The process steps for fabricating the semiconductor device according to the present invention is described below. In step (A), a silicon oxide film 12 is deposited as a base film to a thickness of 2,000 Å by means of sputtering on an insulating surface of a glass substrate 11. A silicon film is formed thereon, and the film is subjected to isolation patterning to form an active layer 13. Source/drain regions as well as a channel forming region are formed in the active layer 13. The active layer can be made of any type of silicon film, for example, an amorphous silicon film, a microcrystalline silicon film, a polycrystalline silicon film, or a crystalline silicon film of any type. In general, practically useful is a vapor-phase deposited amorphous silicon film rendered crystalline by heating or by irradiating a laser light or an intense light to the as-deposited silicon film.

A silicon oxide film is deposited to a thickness of 1,000 Å by sputtering to provide a gate dielectric 14. Then, a film 15 containing aluminum as the principal component is deposited to a thickness of 5,000 Å to provide a gate electrode and a gate line. Preferably, at least one of the elements selected from the group consisting of tantalum (Ta), titanium (Ti), silicon (Si), and scandium (Sc) is incorporated into the aluminum-based film to effectively prevent hillock from generating in the heating step. In the present example, Sc was added at an amount of 2% by weight.

A resist mask 16 is formed thereafter to use in the patterning of gate line. Thus is obtained the structure corresponding to step (A). FIG. 5 shows the gate lines 51 and 54 formed in this manner. A common line 53 is formed at the same time with the gate lines using the same material, and constitutes the other electrode of the capacitor. A gate electrode 17 is formed on the extension of the gate line in the same step for forming the gate line.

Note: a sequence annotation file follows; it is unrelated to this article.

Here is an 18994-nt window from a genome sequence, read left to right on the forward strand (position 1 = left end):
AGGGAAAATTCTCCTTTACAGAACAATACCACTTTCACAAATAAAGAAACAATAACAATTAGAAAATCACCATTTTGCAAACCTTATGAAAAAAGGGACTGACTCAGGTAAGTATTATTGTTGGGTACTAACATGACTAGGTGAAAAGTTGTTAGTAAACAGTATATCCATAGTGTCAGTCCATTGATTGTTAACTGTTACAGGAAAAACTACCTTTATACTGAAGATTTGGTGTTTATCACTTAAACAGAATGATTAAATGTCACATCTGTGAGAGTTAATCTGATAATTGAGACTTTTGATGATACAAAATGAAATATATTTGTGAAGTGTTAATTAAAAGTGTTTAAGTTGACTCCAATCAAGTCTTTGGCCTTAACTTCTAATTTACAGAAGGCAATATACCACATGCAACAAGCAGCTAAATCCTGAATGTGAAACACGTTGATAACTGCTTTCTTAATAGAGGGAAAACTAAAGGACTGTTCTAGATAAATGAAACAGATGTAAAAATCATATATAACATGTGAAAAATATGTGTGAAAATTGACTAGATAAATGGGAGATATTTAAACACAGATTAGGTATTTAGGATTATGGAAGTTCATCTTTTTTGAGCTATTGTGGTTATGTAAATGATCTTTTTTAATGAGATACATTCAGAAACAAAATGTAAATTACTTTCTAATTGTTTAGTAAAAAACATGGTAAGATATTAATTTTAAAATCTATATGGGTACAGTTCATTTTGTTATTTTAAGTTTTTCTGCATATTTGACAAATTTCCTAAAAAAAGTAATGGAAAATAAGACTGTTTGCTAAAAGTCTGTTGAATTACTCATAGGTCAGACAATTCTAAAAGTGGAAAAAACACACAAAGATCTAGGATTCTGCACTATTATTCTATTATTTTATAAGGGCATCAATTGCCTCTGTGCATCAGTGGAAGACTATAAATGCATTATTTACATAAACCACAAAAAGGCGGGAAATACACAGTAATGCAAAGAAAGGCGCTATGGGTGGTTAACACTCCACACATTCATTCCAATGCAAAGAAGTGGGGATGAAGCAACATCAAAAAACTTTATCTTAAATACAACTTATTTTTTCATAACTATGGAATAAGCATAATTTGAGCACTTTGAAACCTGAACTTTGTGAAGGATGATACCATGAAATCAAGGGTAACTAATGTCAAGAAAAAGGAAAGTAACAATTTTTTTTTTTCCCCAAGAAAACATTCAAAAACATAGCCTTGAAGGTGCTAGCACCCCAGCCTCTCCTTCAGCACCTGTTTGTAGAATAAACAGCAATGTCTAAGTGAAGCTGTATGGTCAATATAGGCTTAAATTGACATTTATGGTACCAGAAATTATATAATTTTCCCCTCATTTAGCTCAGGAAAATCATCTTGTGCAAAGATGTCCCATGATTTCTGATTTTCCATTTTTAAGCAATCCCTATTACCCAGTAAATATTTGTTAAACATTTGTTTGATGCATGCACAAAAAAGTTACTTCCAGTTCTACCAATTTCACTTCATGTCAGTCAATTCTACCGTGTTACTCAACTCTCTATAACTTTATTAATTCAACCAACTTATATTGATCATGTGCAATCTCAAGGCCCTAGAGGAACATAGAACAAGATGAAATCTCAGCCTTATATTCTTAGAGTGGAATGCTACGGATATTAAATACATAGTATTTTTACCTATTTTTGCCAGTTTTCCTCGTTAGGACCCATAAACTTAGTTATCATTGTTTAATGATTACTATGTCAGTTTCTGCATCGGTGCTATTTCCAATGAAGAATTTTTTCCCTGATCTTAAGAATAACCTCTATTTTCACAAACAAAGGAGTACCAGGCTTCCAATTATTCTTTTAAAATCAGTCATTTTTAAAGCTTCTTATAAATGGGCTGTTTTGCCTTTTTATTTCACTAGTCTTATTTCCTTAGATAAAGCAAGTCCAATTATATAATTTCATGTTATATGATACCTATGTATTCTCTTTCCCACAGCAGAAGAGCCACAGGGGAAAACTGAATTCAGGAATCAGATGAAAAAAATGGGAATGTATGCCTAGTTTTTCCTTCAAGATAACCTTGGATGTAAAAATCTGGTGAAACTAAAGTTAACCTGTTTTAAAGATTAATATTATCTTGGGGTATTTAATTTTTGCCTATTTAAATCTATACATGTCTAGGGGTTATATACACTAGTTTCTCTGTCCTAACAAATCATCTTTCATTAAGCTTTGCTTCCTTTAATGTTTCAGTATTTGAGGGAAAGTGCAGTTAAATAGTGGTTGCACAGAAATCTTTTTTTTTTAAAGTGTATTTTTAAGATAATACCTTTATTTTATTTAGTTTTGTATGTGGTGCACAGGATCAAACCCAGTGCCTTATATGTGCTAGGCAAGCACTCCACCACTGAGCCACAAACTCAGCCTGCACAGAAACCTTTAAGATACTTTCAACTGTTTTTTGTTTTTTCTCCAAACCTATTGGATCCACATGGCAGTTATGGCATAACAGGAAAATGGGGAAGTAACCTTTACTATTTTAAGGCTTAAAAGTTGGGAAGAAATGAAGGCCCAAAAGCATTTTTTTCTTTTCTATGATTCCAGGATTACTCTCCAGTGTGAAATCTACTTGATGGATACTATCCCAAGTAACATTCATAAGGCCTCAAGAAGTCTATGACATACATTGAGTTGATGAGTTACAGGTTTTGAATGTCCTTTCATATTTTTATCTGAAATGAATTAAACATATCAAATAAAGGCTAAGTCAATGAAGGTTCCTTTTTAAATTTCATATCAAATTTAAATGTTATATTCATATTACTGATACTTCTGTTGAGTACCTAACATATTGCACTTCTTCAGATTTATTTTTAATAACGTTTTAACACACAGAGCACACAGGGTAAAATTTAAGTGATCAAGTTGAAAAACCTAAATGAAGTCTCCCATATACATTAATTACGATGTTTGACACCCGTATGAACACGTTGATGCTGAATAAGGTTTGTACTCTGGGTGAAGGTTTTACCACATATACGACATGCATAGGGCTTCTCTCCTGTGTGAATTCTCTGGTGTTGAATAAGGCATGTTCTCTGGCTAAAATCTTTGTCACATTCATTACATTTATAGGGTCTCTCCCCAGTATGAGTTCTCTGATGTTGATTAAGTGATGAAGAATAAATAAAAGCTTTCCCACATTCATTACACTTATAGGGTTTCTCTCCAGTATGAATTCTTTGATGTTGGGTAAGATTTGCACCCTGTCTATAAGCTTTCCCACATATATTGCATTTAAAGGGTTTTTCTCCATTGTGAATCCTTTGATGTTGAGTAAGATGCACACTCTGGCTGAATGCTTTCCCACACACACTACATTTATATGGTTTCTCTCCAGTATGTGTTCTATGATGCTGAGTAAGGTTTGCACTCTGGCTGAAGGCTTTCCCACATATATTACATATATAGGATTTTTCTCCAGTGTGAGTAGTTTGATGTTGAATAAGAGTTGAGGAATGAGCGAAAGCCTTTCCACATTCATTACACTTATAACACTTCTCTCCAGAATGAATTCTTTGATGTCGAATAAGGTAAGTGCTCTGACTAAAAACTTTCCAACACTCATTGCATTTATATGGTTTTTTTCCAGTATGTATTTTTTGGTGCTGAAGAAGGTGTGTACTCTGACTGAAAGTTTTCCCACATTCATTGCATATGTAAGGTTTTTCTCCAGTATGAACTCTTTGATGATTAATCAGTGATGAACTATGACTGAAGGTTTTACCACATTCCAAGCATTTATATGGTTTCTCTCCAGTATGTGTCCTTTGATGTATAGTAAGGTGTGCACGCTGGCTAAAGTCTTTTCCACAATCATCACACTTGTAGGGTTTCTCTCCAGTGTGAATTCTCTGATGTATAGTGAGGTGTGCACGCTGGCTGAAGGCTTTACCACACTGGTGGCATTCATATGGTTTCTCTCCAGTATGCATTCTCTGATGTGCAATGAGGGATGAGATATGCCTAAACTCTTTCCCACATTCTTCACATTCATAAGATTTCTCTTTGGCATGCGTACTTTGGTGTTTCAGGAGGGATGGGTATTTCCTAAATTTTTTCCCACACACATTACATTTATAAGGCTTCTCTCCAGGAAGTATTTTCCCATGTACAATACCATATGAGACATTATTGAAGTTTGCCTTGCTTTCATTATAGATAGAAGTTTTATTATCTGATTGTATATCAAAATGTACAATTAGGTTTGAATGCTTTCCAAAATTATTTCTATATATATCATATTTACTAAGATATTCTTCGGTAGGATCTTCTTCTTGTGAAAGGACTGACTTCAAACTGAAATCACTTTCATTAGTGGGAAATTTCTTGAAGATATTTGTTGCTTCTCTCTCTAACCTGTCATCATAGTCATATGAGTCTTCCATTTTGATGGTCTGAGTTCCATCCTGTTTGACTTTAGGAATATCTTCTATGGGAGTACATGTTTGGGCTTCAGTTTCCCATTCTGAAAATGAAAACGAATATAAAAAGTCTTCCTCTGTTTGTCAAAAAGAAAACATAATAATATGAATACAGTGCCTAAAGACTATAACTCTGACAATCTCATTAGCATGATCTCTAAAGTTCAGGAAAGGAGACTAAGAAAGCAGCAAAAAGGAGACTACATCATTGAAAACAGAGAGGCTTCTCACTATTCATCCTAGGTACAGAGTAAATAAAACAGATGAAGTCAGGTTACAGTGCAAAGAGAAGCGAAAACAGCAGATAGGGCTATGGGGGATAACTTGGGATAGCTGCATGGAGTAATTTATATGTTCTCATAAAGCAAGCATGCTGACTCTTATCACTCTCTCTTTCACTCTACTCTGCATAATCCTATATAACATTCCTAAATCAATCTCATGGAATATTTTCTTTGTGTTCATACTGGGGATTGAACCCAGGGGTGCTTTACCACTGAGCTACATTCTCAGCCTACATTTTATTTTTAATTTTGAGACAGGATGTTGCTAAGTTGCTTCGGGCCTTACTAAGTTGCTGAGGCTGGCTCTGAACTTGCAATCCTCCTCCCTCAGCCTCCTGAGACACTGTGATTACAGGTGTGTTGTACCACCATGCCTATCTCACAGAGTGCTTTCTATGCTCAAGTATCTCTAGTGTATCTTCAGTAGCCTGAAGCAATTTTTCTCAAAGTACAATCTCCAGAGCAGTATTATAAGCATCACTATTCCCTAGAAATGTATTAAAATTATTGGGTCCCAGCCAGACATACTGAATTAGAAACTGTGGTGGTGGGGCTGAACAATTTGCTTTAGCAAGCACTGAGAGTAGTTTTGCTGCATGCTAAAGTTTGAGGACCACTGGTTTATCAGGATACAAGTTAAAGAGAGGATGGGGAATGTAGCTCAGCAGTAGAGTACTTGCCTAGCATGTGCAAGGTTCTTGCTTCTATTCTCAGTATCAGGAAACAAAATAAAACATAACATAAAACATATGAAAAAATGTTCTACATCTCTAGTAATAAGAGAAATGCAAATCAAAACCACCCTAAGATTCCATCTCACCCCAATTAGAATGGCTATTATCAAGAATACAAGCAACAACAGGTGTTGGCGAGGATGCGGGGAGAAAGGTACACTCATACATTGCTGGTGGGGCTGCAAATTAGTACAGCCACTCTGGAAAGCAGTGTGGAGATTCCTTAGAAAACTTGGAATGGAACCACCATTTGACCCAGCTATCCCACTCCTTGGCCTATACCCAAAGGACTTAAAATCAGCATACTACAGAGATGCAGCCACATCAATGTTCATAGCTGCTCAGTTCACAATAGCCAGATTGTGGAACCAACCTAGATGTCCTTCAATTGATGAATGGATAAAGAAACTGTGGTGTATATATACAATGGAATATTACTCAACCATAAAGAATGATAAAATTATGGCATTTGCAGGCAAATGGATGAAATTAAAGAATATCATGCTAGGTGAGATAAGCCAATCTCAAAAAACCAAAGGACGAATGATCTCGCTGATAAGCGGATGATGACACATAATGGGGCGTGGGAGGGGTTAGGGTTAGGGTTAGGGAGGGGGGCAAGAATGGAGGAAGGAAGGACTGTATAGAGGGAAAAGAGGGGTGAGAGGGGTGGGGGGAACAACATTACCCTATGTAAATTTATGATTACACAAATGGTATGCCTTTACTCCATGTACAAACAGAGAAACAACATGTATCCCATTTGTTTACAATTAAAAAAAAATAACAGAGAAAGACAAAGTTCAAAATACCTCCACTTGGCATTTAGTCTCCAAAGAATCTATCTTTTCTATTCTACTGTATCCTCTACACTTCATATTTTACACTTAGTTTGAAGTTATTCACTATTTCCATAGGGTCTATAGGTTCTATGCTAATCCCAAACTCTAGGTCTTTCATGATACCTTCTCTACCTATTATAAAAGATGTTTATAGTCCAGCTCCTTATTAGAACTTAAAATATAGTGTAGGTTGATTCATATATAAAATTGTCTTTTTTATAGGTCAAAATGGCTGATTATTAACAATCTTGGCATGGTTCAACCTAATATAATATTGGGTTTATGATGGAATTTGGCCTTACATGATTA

In step (B), the aluminum film 15 is patterned as shown in FIG. 5 to provide simultaneously the gate lines 51 and 54 and the gate electrode 17. Furthermore, a first anodic oxidation step is effected on the structure having the resist mask 16 to form an oxide layer 18 on the patterned gate electrode 17 and the gate lines 51 and 54, as well as on the side of the common line 53 exposed to air. The anodic oxidation process can be effected to provide a porous oxide layer, using a 3 to 20% aqueous solution of citric acid, or an aqueous solution of nitric acid, phosphoric acid, chromic acid, sulfuric acid, etc., under a low voltage of about 10 V. The porous oxide layer obtained in this step is particularly effective in forming offset gate regions in the later step of implanting ions into source/drain regions, because it can be formed to a thickness as desired. However, it is not a dense film; hence, it is unfavorable considering the problem of withstand voltage.

Then, a second anodic oxidation is effected after removing the resist mask. The anodic oxidation is performed using an ethylene glycol solution containing from 3 to 10% of tartaric acid, boric acid, and nitric acid, and it results in the formation of a dense and hard oxide layer. However, the process requires applying a high voltage of 200 V or higher, and it is difficult to form a film as thick as to exceed a thickness of 2,000 Å. Thus, it is effective to form a porous oxide layer 18 to a thickness of about 3,000 Å, and then thinly forming a dense oxide layer 19 to a thickness of about 1,000 Å as shown in the structures corresponding to step (C).

Thus, an oxide layer (preferably about 3,000 Å in thickness) necessary for forming an offset gate region is formed on the side of the gate electrode 17, and a dense oxide layer is formed thereafter on the top of the gate electrode 17. Furthermore, though not shown in the figure, a dense and thin oxide layer is formed on the side of the gate electrode 17. The thin oxide layer 19 formed in the second anodic oxidation step is also utilized for the formation of a capacitor as shown in FIG. 3(C). The dense film having an excellent withstand voltage can be advantageously used in the capacitors.